"The true measure of a man is how he treats someone who can do him absolutely no good."

Ann Landers, advice columnist

Participating in change

Thank you to our members who understand the meaning of the quote above, and practice this in their daily food choices and other decisions. Not long ago, we had outreach booths at Natural Products Expo East (a trade show for the natural products industry) and at the annual meeting of the American Dietetic Association. When we first started educational efforts in these two venues 20 years ago, the attendees and the messages were in totally different worlds than those today.

It's interesting to see the evolution of these shows. The ADA exhibits now include foods such as Silk soymilk, a vegan fruit ice cream, and Edensoy, while Natural Products Expo is attracting a 'mainstream' audience from supermarkets and multinational corporations. The result is that more and more companies and groups exhibiting at this show push 'humane' and organic meat in various forms. Though the number of good-tasting meat alternatives has surged and there is absolutely no excuse not to be vegetarian today, only approximately 2-3 percent of the population chooses to be vegetarian. This percentage has doubled from what it was in the late 1990s, so there is progress. However, a considerable amount of work lies ahead.

At one of these shows, we were talking to a representative of a fig trade group, which was giving away dried figs. Having a fig tree in our backyard, we know how luscious fresh figs are, if you can get to them before the ants do. The fig representative agreed but mentioned that North American farmers and distributors didn't realize the potential for the growth of the fresh fig market. Perhaps here's an opportunity for a venture capitalist or businessperson looking for an ethical entrepreneur opportunity.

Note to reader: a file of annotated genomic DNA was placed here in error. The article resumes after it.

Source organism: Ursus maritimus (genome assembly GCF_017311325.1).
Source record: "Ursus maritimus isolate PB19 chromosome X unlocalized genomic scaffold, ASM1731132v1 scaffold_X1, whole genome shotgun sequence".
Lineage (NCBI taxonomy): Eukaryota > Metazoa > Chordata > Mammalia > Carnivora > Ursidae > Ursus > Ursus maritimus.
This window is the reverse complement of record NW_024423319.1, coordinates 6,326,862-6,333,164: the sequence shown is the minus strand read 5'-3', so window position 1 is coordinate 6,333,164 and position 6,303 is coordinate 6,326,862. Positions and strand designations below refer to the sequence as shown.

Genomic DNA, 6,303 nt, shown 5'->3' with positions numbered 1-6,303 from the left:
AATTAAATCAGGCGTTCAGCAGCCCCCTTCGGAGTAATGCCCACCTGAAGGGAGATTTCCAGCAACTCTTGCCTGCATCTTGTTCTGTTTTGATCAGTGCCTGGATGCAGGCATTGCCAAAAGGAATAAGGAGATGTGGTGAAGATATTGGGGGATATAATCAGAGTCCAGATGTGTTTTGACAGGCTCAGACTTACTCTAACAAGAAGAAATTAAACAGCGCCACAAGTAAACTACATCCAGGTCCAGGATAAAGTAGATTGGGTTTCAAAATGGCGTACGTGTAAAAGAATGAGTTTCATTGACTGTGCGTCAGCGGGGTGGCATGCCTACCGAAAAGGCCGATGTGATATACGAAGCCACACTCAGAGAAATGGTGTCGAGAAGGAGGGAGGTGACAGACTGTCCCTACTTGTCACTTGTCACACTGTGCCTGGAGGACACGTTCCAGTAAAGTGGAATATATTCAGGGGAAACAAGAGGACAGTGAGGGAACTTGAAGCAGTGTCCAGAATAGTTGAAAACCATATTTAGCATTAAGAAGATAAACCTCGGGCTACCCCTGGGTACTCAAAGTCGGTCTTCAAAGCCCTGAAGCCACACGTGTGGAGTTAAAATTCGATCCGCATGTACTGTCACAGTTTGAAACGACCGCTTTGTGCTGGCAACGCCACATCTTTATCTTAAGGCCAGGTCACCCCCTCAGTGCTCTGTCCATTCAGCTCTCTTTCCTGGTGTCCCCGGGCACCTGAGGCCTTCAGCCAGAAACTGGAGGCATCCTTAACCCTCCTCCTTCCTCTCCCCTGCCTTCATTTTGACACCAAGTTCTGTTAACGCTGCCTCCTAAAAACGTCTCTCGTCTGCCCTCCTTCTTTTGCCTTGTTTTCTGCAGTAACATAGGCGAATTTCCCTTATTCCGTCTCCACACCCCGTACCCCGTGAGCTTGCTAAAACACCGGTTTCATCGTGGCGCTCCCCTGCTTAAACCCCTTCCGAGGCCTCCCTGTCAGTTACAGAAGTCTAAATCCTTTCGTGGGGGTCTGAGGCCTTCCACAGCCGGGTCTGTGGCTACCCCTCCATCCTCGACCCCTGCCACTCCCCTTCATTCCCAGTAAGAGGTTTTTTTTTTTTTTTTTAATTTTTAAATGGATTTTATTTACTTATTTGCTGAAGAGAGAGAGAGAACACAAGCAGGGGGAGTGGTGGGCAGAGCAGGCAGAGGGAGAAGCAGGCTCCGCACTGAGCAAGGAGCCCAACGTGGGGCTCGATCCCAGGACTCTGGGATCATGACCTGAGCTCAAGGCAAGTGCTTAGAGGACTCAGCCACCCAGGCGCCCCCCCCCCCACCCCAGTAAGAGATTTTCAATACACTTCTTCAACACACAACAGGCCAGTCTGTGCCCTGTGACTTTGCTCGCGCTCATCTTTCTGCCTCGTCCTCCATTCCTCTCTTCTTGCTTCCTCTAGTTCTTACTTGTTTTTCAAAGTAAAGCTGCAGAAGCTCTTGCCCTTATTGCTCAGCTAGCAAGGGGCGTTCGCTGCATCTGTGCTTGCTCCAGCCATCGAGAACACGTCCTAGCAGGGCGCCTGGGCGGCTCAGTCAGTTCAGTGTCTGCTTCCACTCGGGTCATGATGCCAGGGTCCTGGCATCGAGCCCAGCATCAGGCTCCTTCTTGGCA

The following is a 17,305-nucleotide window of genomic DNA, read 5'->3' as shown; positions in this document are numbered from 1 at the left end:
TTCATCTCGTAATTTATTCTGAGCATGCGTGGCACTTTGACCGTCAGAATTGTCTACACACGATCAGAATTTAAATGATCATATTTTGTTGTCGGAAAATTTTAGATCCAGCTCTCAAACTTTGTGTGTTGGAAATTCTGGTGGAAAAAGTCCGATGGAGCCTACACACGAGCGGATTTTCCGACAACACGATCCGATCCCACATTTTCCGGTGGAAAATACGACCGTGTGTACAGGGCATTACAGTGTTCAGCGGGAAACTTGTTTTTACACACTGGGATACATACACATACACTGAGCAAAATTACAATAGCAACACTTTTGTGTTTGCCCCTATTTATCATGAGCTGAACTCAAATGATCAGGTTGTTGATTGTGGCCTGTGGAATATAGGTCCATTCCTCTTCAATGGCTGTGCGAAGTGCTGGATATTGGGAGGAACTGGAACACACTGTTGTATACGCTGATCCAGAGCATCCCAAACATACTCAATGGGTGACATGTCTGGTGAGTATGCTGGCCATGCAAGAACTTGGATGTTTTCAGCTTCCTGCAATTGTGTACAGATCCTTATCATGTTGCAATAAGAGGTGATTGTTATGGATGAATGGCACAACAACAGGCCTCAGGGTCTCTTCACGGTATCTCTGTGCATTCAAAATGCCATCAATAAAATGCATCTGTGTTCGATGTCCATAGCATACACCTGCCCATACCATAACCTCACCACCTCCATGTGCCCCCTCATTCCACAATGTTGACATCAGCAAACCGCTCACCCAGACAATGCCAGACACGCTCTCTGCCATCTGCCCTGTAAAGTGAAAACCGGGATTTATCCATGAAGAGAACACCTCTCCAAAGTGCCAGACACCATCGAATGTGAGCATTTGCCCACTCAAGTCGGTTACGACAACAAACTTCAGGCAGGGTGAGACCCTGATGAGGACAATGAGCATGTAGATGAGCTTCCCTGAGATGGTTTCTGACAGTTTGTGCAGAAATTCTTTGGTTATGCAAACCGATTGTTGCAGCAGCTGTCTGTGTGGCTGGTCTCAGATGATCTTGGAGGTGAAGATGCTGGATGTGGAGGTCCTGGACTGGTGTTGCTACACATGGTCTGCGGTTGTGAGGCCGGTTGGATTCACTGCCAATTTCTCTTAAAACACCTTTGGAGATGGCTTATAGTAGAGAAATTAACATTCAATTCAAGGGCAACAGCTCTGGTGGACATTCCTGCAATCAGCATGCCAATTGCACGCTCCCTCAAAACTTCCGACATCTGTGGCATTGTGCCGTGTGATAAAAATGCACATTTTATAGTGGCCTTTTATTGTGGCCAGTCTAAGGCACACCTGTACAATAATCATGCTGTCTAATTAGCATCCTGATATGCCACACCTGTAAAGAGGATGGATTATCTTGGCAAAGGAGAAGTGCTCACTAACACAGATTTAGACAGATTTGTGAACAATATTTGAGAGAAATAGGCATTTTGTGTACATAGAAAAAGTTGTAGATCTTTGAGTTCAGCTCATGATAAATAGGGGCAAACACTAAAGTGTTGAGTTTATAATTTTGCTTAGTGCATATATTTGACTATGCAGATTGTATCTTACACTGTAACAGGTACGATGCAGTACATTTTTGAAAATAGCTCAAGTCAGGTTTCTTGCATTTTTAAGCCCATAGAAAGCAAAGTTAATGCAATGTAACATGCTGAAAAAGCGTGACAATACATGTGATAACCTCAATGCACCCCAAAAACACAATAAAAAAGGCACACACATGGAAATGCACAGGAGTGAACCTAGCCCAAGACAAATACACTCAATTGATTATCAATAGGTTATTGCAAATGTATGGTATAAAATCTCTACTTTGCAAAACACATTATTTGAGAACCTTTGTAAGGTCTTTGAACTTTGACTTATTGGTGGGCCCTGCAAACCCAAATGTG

One day, a producer from Good Morning America called our office at 6 p.m., looking for a 15-year-old vegetarian girl (not a boy) and her non-vegetarian mother to be on the show the next day. VRG staff member Sonja Helman did some quick thinking and connected the show with Katie, who was a VRG intern during the summer. Though the media sometimes wants to portray vegetarianism as difficult and a concern for parents, Katie and her mother did a good job of showing that 'normal' people are vegetarians, and this step is one anybody can take. Thank you to Katie and all of our other supporters for volunteering!

Debra Wasserman & Charles Stahler
Coordinators of The Vegetarian Resource Group